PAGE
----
The Second Circuit was the first to confront the question more than 20 years ago. The court began by observing that although the phrase “foreign or international tribunal” does not unambiguously exclude private arbitral panels, neither does it unambiguously include them. Nat'l Broad. Co., 165 F.3d at 188. After reviewing the statutory and legislative history, the court concluded that the phrase, considered in context, is limited to state-sponsored foreign and international tribunals. Id. at 188–91. The court added that a contrary interpretation would create an inexplicable conflict with the Federal Arbitration Act. More specifically, a broad grant of federal-court authority to compel discovery in private foreign arbitrations “would stand in stark contrast to” the extremely limited judicial role in domestic arbitrations. Id. at 191. Accordingly, the court held that the statute does not authorize district courts to order discovery for use in private foreign arbitrations. Id.

The Fifth Circuit quickly agreed with that interpretation, Biedermann Int'l, 168 F.3d at 883, and that's where things stood for many years. No other appellate court weighed in until last year when the Sixth Circuit read the word “tribunal” broadly and held that the district court's authority to compel discovery for use in foreign litigation extends to private foreign arbitrations. In re Application to Obtain Discovery, 939 F.3d at 714.

A few months later, the Fourth Circuit aligned itself with the Sixth Circuit in a case involving a § 1782(a) application by Servotronics in a district court in South Carolina seeking discovery for use in this same London arbitration. Servotronics, 954 F.3d at 212–13. The Fourth Circuit's decision differs in one respect from the Sixth Circuit's; it rests in part on the court's view that contractual arbitration is the “product of government-conferred authority” both in the United Kingdom and the United States.2 Id. at 214.

Finally, and more recently still, the Second Circuit reaffirmed its interpretation of § 1782 notwithstanding the contrary views of the Sixth and Fourth Circuits. In re Guo, 965 F.3d 96, 104 (2d Cir. 2020). The court also held that nothing in the Supreme Court's decision in Intel Corp. v. Advanced Micro Devices, Inc., 542 U.S. 241, 124 S.Ct. 2466, 159 L.Ed.2d 355 (2004), required a course correction. In re Guo, 965 F.3d at 105–06. We'll return to Intel in a moment; for now, it's enough to say that the Court's decision does not tip the scales in favor of either side of the circuit split.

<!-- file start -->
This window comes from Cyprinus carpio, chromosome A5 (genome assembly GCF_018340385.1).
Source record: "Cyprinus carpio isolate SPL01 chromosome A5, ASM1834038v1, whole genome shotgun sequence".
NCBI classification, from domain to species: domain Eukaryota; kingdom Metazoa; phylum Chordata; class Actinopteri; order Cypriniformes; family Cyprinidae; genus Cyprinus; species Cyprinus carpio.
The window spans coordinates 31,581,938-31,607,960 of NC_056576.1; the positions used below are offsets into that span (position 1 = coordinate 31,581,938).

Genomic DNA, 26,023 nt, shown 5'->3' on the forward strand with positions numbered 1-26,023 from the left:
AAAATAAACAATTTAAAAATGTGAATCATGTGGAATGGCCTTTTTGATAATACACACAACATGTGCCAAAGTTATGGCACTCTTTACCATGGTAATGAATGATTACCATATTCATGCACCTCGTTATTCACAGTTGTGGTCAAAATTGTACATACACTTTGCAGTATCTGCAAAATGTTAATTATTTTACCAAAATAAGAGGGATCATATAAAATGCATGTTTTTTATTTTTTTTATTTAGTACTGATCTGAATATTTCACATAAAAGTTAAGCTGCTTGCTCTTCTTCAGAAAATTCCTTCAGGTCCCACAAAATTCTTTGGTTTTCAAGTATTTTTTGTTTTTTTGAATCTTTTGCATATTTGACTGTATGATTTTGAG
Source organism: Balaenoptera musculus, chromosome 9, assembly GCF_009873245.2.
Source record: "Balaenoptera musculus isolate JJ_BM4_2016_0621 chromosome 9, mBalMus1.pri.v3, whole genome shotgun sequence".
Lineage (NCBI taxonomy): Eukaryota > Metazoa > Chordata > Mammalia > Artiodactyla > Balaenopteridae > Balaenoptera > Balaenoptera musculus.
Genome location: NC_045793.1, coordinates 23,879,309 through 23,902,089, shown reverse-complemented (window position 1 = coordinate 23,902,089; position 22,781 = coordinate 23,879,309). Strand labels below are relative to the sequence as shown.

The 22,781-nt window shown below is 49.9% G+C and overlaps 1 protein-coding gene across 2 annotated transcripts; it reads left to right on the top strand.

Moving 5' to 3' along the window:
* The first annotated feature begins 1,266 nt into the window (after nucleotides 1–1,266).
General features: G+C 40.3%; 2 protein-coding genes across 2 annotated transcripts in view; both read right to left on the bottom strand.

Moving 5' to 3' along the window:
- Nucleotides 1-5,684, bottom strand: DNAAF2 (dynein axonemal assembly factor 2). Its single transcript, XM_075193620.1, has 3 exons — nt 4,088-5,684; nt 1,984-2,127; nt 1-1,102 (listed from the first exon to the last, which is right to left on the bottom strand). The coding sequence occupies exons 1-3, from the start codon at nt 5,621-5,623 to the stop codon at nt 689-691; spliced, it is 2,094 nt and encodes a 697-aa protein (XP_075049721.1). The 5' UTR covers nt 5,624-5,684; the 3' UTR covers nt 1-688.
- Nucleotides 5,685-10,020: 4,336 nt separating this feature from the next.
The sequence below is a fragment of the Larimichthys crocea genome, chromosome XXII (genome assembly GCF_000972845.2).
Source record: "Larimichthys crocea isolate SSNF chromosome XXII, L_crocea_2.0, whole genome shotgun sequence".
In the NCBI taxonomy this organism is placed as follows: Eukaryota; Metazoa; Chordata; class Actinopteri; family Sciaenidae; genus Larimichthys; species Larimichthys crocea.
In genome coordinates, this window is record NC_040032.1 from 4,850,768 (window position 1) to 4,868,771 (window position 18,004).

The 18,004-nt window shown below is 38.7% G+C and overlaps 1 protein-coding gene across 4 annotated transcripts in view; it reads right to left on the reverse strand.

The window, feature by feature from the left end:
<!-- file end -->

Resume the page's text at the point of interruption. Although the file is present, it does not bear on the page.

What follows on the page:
For several reasons, we side with the Second and Fifth Circuits in this interpretive debate. First, the word “tribunal” is not defined in the statute, and dictionary definitions do not unambiguously resolve whether private arbitral panels are included in the specific sense in which the term is used here. All definitions agree that the word “tribunal” means “a court,” but some are more expansive, leaving room for both competing interpretations.

For example, in 1964 when the present-day version of the statute was adopted, Black's Law Dictionary defined “tribunal” as: “The seat of a judge; the place where he administers justice. The whole body of judges who compose a jurisdiction; a judicial court; the jurisdiction which the judges exercise.” Tribunal, Black's Law Dictionary (4th ed. 1951). That definition appears to exclude private arbitral panels. Today the legal definition of “tribunal” is broader: “A court of justice or other adjudicatory body.” Tribunal, Black's Law Dictionary (11th ed. 2019).

Nonlegal definitions are similar. See, e.g., Tribunal, The Concise Oxford Dictionary of Current English (5th ed. 1964) (defining “tribunal” as “[j]udgement-seat ․; court of justice”); Tribunal, Webster's New Twentieth Century Dictionary (2d ed. 1964) (defining “tribunal” as “the seat of a judge; ․ a court of justice”); Tribunal, American Heritage Dictionary of the English Language (5th ed 2018) (defining “tribunal” as “[a] law court[;] ․ [a] committee or board appointed to adjudicate in a particular matter”); Tribunal, Merriam-Webster's Dictionary and Thesaurus (2020) (defining “tribunal” as “the seat of a judge[;] a court of justice[;] something that decides or determines, [as in] the ~ of public opinion ․”).